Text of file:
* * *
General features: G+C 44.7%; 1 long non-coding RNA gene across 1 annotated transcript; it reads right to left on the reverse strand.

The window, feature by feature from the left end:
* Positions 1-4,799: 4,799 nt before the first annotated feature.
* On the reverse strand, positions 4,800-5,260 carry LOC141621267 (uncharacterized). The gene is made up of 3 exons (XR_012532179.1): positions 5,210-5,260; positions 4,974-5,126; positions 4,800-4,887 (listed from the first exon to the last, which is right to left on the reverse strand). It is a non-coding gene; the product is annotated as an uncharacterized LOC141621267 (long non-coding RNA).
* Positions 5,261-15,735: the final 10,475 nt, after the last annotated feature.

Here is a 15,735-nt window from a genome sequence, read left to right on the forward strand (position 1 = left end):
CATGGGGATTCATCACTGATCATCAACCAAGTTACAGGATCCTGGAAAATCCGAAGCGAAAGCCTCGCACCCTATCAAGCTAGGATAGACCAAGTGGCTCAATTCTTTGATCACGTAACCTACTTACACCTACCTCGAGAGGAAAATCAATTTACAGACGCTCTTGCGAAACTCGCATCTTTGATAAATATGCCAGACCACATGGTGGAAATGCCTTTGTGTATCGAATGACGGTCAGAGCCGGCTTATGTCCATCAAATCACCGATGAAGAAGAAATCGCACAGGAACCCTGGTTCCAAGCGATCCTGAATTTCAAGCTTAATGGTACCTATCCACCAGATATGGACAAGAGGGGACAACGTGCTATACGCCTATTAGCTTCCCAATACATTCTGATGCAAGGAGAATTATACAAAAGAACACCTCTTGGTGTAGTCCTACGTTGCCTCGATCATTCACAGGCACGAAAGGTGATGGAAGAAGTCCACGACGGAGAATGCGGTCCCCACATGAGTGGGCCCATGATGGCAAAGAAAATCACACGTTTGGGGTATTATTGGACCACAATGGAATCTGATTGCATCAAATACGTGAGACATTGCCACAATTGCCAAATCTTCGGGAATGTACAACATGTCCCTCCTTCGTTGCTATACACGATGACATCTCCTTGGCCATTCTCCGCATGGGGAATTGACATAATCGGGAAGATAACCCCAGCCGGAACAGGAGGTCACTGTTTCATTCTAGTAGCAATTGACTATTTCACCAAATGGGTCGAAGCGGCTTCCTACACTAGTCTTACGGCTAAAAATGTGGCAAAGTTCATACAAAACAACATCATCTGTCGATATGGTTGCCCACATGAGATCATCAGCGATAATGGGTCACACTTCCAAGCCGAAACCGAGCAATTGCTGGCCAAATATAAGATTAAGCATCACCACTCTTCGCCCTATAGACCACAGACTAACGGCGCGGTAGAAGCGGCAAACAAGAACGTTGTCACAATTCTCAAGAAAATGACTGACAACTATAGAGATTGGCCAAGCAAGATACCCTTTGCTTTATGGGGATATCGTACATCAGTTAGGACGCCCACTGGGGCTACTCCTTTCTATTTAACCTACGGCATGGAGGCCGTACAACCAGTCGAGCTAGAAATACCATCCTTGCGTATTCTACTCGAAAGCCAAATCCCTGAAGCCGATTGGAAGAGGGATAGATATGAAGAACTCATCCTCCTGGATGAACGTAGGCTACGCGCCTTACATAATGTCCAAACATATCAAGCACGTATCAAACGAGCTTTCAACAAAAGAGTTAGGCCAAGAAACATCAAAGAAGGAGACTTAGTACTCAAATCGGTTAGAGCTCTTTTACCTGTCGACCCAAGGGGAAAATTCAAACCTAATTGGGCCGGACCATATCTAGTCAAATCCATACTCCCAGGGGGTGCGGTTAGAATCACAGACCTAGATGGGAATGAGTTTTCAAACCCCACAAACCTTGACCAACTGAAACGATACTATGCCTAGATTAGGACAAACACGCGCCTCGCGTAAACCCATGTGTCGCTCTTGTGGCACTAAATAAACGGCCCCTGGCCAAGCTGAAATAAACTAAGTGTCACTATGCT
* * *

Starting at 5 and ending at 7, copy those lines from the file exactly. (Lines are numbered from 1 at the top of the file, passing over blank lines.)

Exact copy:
* Positions 5,261-15,735: the final 10,475 nt, after the last annotated feature.

Here is a 15,735-nt window from a genome sequence, read left to right on the forward strand (position 1 = left end):
CATGGGGATTCATCACTGATCATCAACCAAGTTACAGGATCCTGGAAAATCCGAAGCGAAAGCCTCGCACCCTATCAAGCTAGGATAGACCAAGTGGCTCAATTCTTTGATCACGTAACCTACTTACACCTACCTCGAGAGGAAAATCAATTTACAGACGCTCTTGCGAAACTCGCATCTTTGATAAATATGCCAGACCACATGGTGGAAATGCCTTTGTGTATCGAATGACGGTCAGAGCCGGCTTATGTCCATCAAATCACCGATGAAGAAGAAATCGCACAGGAACCCTGGTTCCAAGCGATCCTGAATTTCAAGCTTAATGGTACCTATCCACCAGATATGGACAAGAGGGGACAACGTGCTATACGCCTATTAGCTTCCCAATACATTCTGATGCAAGGAGAATTATACAAAAGAACACCTCTTGGTGTAGTCCTACGTTGCCTCGATCATTCACAGGCACGAAAGGTGATGGAAGAAGTCCACGACGGAGAATGCGGTCCCCACATGAGTGGGCCCATGATGGCAAAGAAAATCACACGTTTGGGGTATTATTGGACCACAATGGAATCTGATTGCATCAAATACGTGAGACATTGCCACAATTGCCAAATCTTCGGGAATGTACAACATGTCCCTCCTTCGTTGCTATACACGATGACATCTCCTTGGCCATTCTCCGCATGGGGAATTGACATAATCGGGAAGATAACCCCAGCCGGAACAGGAGGTCACTGTTTCATTCTAGTAGCAATTGACTATTTCACCAAATGGGTCGAAGCGGCTTCCTACACTAGTCTTACGGCTAAAAATGTGGCAAAGTTCATACAAAACAACATCATCTGTCGATATGGTTGCCCACATGAGATCATCAGCGATAATGGGTCACACTTCCAAGCCGAAACCGAGCAATTGCTGGCCAAATATAAGATTAAGCATCACCACTCTTCGCCCTATAGACCACAGACTAACGGCGCGGTAGAAGCGGCAAACAAGAACGTTGTCACAATTCTCAAGAAAATGACTGACAACTATAGAGATTGGCCAAGCAAGATACCCTTTGCTTTATGGGGATATCGTACATCAGTTAGGACGCCCACTGGGGCTACTCCTTTCTATTTAACCTACGGCATGGAGGCCGTACAACCAGTCGAGCTAGAAATACCATCCTTGCGTATTCTACTCGAAAGCCAAATCCCTGAAGCCGATTGGAAGAGGGATAGATATGAAGAACTCATCCTCCTGGATGAACGTAGGCTACGCGCCTTACATAATGTCCAAACATATCAAGCACGTATCAAACGAGCTTTCAACAAAAGAGTTAGGCCAAGAAACATCAAAGAAGGAGACTTAGTACTCAAATCGGTTAGAGCTCTTTTACCTGTCGACCCAAGGGGAAAATTCAAACCTAATTGGGCCGGACCATATCTAGTCAAATCCATACTCCCAGGGGGTGCGGTTAGAATCACAGACCTAGATGGGAATGAGTTTTCAAACCCCACAAACCTTGACCAACTGAAACGATACTATGCCTAGATTAGGACAAACACGCGCCTCGCGTAAACCCATGTGTCGCTCTTGTGGCACTAAATAAACGGCCCCTGGCCAAGCTGAAATAAACTAAGTGTCACTATGCT